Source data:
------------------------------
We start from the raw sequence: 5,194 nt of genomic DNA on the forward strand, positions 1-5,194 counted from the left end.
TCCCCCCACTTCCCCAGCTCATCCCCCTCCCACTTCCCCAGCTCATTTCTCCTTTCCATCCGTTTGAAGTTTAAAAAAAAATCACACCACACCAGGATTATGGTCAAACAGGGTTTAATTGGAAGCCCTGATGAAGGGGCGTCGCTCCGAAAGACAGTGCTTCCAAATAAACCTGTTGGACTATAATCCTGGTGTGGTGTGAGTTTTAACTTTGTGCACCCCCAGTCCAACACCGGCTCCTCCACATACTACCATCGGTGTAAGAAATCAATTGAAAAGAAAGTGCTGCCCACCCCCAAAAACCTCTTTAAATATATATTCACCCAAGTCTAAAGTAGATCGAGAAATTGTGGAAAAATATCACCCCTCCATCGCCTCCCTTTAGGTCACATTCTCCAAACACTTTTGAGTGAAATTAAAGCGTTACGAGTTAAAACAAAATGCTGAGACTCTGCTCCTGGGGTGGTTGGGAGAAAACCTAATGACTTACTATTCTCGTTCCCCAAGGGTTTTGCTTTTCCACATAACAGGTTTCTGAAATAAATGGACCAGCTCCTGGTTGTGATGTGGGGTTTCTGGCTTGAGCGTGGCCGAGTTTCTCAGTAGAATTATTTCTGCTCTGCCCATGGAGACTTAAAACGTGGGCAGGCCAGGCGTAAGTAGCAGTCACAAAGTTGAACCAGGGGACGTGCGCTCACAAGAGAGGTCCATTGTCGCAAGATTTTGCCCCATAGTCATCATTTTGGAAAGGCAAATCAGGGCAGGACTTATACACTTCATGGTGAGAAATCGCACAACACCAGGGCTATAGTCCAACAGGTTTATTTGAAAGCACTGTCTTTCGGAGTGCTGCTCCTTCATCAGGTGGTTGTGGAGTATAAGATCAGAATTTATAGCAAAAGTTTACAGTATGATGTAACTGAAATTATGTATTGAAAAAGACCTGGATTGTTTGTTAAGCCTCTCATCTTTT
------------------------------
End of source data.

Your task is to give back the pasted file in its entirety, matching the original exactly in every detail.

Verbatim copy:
We start from the raw sequence: 5,194 nt of genomic DNA on the forward strand, positions 1-5,194 counted from the left end.
TCCCCCCACTTCCCCAGCTCATCCCCCTCCCACTTCCCCAGCTCATTTCTCCTTTCCATCCGTTTGAAGTTTAAAAAAAAATCACACCACACCAGGATTATGGTCAAACAGGGTTTAATTGGAAGCCCTGATGAAGGGGCGTCGCTCCGAAAGACAGTGCTTCCAAATAAACCTGTTGGACTATAATCCTGGTGTGGTGTGAGTTTTAACTTTGTGCACCCCCAGTCCAACACCGGCTCCTCCACATACTACCATCGGTGTAAGAAATCAATTGAAAAGAAAGTGCTGCCCACCCCCAAAAACCTCTTTAAATATATATTCACCCAAGTCTAAAGTAGATCGAGAAATTGTGGAAAAATATCACCCCTCCATCGCCTCCCTTTAGGTCACATTCTCCAAACACTTTTGAGTGAAATTAAAGCGTTACGAGTTAAAACAAAATGCTGAGACTCTGCTCCTGGGGTGGTTGGGAGAAAACCTAATGACTTACTATTCTCGTTCCCCAAGGGTTTTGCTTTTCCACATAACAGGTTTCTGAAATAAATGGACCAGCTCCTGGTTGTGATGTGGGGTTTCTGGCTTGAGCGTGGCCGAGTTTCTCAGTAGAATTATTTCTGCTCTGCCCATGGAGACTTAAAACGTGGGCAGGCCAGGCGTAAGTAGCAGTCACAAAGTTGAACCAGGGGACGTGCGCTCACAAGAGAGGTCCATTGTCGCAAGATTTTGCCCCATAGTCATCATTTTGGAAAGGCAAATCAGGGCAGGACTTATACACTTCATGGTGAGAAATCGCACAACACCAGGGCTATAGTCCAACAGGTTTATTTGAAAGCACTGTCTTTCGGAGTGCTGCTCCTTCATCAGGTGGTTGTGGAGTATAAGATCAGAATTTATAGCAAAAGTTTACAGTATGATGTAACTGAAATTATGTATTGAAAAAGACCTGGATTGTTTGTTAAGCCTCTCATCTTTT